For the UK market, Fiat called their replacement for the popular 128 saloon the Strada, figuring that the Italian name of Ritmo would be too hard for the English tongue. Few of these cars survive, more of them the sporting versions than the regular family hatches, so it was no surprise that the sole example seen here was indeed one of the hotter versions, a 105TC. Fiat started work on the Ritmo in 1972, at a time when the hatchback bodystyle for small family cars was still relatively uncommon in Europe, although Fiat had utilised it for its 127 supermini. In the intervening years, however, rival European manufacturers began launching small family hatchbacks, the most notable being the Volkswagen Golf in 1974. Prior to its launch, the press speculated that the project codename 138 would be the final production name, however, Fiat resolved to follow the precedent set by the Fiat Mirafiori by giving its new car the Ritmo name, rather than another three digit number. Technologically, the biggest innovation of the Ritmo was not the car itself (since it was mechanically based on its predecessor, the Fiat 128) but the way in which it was manufactured at the Cassino plant. Fiat, in conjunction with its subsidiary Comau, developed the pioneering “Robogate” system which automated the entire bodyshell assembly and welding process using robots, earning the car the advertising slogan “Handbuilt by robots”, immortalised in a memorable television advertising campaign showing the robots assembling the Ritmo bodyshells to the strains of Rossini’s The Barber of Seville. The avant-garde nature of its exterior design is highlighted by large plastic bumper bars integrated into the styling (a trend that became an industry standard, thanks to this plastic’s ability to absorb small impacts without damage, unlike the then more prevalent metal bumper bars), the manner in which these intersected the front round headlights and incorporated the rear taillights plus licence plates, and how round shapes (such as the headlights, door handles and the rear edge of the roof ending in an upward sweep) were combined within overall sharp lines (e.g. from those of the sloping rear hatch and slanted rear window corners to the badges and shape of the side indicators and rear view mirrors). Its aerodynamic design resulted in an excellent — for its era — drag coefficient of Cd=0.38, The initial 4-cylinder engine range included 1.1-Litre 60 PS 1.3-litre 65 PS and 1.5-litre 75 PS petrol engines, which were reasonably refined and economical. Suspension was independent all-round, the braking system comprised front discs and rear drums and the wheels measured 13-inch in diameter. Gearboxes ranged from a standard 4-speed manual (5-speed optional on CL models) and an optional 3-speed Volkswagen-derived automatic. The Ritmo finished second in the European Car of the Year awards, finishing narrowly behind the winning car, the Simca-Chrysler Horizon – which was similar in concept. The CL range was the better-equipped model (with the 60 CL comprising 80% of total initial sales in Italy) and the whole range also distinguished itself by having numerous optional accessories unseen in past Fiat cars. These included: larger tyres; a rev counter; stereo system; safety seatbelts and headrests; passenger-side rear view mirror; split-fold rear seat; tinted windows; rear window wiper; heated rear window; metallic paint; sunroof . The instrumentation was incorporated in a rectangular pod with modular slots that could house various gauges and switches, either standard depending on the model or optional (e.g. digital clock and switches for hazard lights or adjustable-speed ventilation fan). Whilst well received in the key Italian and German markets, the first series of the Ritmo was criticised for its basic interior trim (e.g. no fabric on door panels) and other assembly shortfalls. As a consequence, Fiat quickly responded in 1979 with various revisions and the introduction of the Targa Oro (“Gold plate”) range. The latter was based on the Ritmo 65 (or 75 for export markets) and was distinguished by, among other things: a mink paint (or black for the 3-door version), gold striping plus accents in the alloy wheels, foglights, dark bumper bars and velour trim interiors. That same year, the 65 CL range could also be had with a VW-derived automatic transmission, and a 1,049 cc petrol engine built by Fiat of Brazil that had the same power and torque figures as those of the 128-derived 1.1-litre engine, was also introduced to power the “60 L” models available in some markets. At the 1980 Geneva Motor Show, a 5-door only diesel version — marketed as the Ritmo D and available in both L and CL trim — was introduced with a 1,714 cc 55PS engine.To accommodate this considerably heavier engine, the steering rack was slowed down (from 3.5 to 4 turns) and the suspension adjusted. Nonetheless, a 65.5% forward weight distribution was hard to mask and both handling and braking suffered when compared to petrol-powered Ritmos. In 1981, the Targa Oro and 75 models were replaced by the 5-door only Ritmo Super (or Superstrada in some export markets). They brought higher specification and fittings (from chrome trimmings to a more complete instrumentation and optional central locking), larger 14-inch wheels and, most significantly, revised engines with 75 PS (1300) and 85 PS (1500). This extra power was gained through slight alterations to the camshaft profile, a twin carburettor, and a twin exhaust system. Other differences included lower profile tyres (Pirelli P8) and a close-ratio 5-speed manual gearbox. The steering was also somewhat faster. By this time, the Ritmo range in Italy also included 3- and 5-door manual versions of the 75 CL and 3-door 75 CL Automatica, with the price of the popular 60CL now ranging from ₤6,868,000 to 7,180,000 for the 3- and 5-door versions, respectively. In May 1981, the first sports version, the Ritmo 105 TC, was launched. Available only as a 3-door, it was powered by a 105 PS Fiat DOHC engine with a displacement of 1,585 cc, which was derived from that used in the 131 and 132 models. This car had the same 14-inch wheels as the Ritmo Super, but with black centre hubcaps. British and Irish models had black and silver Speedline alloy wheels (5.5 x 14) as standard. Other distinguishing features relative to the normal range included: front fog lights integrated into the front bumper; integrated front spoiler combined with wheel arch extensions; black lower door paint; black mesh air intake; rear spoiler at the base of the rear window. Series 2 cars would be introduced in 1982, with more conventional frontal styling. In 1983, Fiat completed the range with the Ritmo ES (“energy saving”) models and the hot hatch, Ritmo Abarth 130 TC. The latter was based on the 125 TC (which had not been sold in the UK) but was powered by a 1,995 cc engine with power output increased to 130 PS. This was achieved by replacing the single Weber carb used in the 125 TC with twin Solex/Weber carburettors on a side-draught manifold, and via improved cam profiles. The 130 TC had a top speed of 195 km/h (121 mph) and accelerated from 0 to100 km/h (62 mph) in 7.8 seconds. It was fitted with Recaro bucket seats in Britain and it remained the only 1980s European hot hatch to continue utilise carburettors instead of fuel injection. Ignition timing was controlled electronically. Although appearing outwardly similar to the restyled 105 TC with its lower door and wheelarch trims, the 130 TC could be distinguished by its polished four-spoke alloy wheels (continued from the earlier 125 TC), aerodynamic perspex front door wind deflectors, and lower hatchback spoiler. The powerful twin-cam was mated to a close ratio five-speed ZF manual gearbox and had superior performance to its contemporary rivals, which included the Volkswagen Golf GTI, Ford Escort XR3i, Vauxhall Astra GTE and the MG Maestro. In its day, it was faster than all of them, but it found relatively few buyers.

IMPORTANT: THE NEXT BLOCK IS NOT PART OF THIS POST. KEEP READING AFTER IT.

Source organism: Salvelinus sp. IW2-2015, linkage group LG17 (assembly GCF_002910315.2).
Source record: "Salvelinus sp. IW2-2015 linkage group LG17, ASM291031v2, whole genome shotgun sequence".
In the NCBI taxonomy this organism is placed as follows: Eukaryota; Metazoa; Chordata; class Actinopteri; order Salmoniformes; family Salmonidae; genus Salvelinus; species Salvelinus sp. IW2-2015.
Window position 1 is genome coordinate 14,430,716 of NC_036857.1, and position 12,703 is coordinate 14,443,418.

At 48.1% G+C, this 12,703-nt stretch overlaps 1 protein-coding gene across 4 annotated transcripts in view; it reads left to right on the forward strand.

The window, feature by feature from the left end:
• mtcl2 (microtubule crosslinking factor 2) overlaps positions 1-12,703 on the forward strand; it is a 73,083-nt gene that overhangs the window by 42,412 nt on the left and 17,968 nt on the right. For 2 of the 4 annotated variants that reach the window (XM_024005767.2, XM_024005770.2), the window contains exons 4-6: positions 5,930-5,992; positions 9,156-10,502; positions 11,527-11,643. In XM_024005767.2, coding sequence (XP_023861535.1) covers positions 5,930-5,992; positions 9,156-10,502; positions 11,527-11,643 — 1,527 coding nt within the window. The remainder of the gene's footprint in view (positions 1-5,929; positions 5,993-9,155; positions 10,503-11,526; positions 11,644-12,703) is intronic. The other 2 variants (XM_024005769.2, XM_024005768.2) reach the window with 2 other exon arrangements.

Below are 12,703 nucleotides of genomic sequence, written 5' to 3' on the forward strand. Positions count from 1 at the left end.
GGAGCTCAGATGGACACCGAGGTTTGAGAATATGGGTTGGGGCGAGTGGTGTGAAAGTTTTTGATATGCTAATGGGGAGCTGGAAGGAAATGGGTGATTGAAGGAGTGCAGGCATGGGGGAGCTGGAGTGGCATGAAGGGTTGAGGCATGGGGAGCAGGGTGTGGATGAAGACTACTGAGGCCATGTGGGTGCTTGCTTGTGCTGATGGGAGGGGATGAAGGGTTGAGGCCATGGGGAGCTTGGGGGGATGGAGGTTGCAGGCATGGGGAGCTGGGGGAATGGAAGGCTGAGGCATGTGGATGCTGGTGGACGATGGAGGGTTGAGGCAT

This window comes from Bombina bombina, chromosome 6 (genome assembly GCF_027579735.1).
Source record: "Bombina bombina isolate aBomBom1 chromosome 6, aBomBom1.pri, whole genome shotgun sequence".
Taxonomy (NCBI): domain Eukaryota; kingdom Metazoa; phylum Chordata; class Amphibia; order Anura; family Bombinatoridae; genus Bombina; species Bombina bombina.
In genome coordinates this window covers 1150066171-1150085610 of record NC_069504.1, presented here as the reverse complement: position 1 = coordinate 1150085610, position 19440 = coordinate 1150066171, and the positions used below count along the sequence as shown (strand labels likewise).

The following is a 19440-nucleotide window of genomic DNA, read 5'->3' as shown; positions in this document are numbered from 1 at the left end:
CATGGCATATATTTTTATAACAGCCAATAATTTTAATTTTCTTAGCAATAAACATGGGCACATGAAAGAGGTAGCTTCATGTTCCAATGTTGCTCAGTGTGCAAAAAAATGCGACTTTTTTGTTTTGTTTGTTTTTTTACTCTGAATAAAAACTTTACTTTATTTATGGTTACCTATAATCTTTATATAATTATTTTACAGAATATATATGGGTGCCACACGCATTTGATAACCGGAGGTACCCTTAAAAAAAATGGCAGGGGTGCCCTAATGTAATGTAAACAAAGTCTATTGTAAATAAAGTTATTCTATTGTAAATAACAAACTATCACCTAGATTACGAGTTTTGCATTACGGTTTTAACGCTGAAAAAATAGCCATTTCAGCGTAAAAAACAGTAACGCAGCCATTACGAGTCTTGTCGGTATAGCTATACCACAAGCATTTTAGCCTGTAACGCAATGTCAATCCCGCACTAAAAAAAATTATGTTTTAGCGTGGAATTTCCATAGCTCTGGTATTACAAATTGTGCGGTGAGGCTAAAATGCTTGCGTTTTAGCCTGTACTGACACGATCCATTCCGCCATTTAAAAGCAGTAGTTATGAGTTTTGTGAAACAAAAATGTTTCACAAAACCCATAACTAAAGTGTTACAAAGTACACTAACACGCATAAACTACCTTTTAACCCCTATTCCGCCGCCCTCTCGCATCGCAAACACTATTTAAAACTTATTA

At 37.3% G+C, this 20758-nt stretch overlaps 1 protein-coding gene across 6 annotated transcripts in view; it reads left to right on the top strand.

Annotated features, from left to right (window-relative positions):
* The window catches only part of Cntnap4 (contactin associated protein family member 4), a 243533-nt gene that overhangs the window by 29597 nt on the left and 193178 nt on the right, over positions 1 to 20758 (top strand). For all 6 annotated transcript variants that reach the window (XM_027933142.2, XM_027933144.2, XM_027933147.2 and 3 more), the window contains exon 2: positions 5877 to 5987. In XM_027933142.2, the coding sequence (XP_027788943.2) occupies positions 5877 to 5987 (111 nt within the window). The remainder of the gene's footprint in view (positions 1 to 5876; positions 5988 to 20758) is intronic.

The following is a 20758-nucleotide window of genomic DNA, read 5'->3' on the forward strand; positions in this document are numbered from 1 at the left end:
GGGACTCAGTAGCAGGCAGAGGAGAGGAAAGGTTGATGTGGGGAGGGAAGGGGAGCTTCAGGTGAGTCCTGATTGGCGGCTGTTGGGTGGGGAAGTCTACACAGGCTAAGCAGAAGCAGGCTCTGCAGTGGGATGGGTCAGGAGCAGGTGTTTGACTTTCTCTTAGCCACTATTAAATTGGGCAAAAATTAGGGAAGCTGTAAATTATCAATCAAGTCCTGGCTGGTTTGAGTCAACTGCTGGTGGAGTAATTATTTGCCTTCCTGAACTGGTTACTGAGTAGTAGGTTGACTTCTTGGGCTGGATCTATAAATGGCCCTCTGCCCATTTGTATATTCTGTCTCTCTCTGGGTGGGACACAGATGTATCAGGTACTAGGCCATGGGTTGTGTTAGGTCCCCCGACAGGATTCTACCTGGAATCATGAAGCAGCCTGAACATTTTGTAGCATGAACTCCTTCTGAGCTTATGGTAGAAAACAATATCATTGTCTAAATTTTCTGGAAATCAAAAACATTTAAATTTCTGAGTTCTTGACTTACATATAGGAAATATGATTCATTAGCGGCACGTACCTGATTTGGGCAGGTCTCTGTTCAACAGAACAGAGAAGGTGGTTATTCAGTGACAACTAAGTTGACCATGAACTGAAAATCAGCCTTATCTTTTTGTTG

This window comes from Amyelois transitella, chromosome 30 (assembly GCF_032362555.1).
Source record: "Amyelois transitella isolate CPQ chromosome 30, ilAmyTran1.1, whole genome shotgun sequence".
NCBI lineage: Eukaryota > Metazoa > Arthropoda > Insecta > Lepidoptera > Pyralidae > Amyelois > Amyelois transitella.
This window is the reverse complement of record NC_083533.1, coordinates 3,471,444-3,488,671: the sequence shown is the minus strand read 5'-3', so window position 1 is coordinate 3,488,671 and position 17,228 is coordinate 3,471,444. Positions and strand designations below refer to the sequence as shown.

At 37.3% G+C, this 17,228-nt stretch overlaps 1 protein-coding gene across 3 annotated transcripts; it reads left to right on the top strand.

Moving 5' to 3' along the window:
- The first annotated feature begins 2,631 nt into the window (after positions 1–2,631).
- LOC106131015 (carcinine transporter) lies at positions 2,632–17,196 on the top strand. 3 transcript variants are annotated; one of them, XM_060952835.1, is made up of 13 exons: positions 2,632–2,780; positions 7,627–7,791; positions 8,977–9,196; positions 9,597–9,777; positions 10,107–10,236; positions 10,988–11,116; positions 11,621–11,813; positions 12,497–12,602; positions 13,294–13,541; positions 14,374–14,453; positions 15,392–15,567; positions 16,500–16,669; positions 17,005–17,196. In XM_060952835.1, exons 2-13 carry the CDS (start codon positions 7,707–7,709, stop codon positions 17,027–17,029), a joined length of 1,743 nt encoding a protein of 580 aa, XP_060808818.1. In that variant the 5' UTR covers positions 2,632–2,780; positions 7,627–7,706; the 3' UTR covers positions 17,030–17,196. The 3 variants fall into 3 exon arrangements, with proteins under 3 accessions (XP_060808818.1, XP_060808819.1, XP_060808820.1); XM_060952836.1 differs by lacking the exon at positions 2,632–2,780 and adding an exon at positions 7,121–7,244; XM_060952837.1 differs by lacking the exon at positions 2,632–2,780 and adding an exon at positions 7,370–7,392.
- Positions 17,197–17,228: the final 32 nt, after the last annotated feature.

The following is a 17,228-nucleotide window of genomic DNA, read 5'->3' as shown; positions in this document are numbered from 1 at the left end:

Picture_462(7) Picture_463(7)